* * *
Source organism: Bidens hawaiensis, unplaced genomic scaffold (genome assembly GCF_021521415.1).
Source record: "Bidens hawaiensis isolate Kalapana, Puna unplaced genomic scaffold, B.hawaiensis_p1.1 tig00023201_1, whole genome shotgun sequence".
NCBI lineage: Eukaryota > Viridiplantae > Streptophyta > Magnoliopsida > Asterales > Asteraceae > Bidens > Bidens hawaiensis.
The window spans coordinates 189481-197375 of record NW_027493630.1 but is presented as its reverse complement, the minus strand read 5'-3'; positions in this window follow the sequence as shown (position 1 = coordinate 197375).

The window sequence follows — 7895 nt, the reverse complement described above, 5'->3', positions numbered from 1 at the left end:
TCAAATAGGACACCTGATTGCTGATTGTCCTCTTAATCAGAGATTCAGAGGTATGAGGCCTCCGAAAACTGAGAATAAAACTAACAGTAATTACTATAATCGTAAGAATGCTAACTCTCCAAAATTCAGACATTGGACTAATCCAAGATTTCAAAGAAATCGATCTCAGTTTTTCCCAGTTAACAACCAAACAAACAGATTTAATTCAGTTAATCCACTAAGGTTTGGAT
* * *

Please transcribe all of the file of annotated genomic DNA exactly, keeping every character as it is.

Source organism: Bidens hawaiensis, unplaced genomic scaffold (genome assembly GCF_021521415.1).
Source record: "Bidens hawaiensis isolate Kalapana, Puna unplaced genomic scaffold, B.hawaiensis_p1.1 tig00023201_1, whole genome shotgun sequence".
NCBI lineage: Eukaryota > Viridiplantae > Streptophyta > Magnoliopsida > Asterales > Asteraceae > Bidens > Bidens hawaiensis.
The window spans coordinates 189481-197375 of record NW_027493630.1 but is presented as its reverse complement, the minus strand read 5'-3'; positions in this window follow the sequence as shown (position 1 = coordinate 197375).

The window sequence follows — 7895 nt, the reverse complement described above, 5'->3', positions numbered from 1 at the left end:
TCAAATAGGACACCTGATTGCTGATTGTCCTCTTAATCAGAGATTCAGAGGTATGAGGCCTCCGAAAACTGAGAATAAAACTAACAGTAATTACTATAATCGTAAGAATGCTAACTCTCCAAAATTCAGACATTGGACTAATCCAAGATTTCAAAGAAATCGATCTCAGTTTTTCCCAGTTAACAACCAAACAAACAGATTTAATTCAGTTAATCCACTAAGGTTTGGAT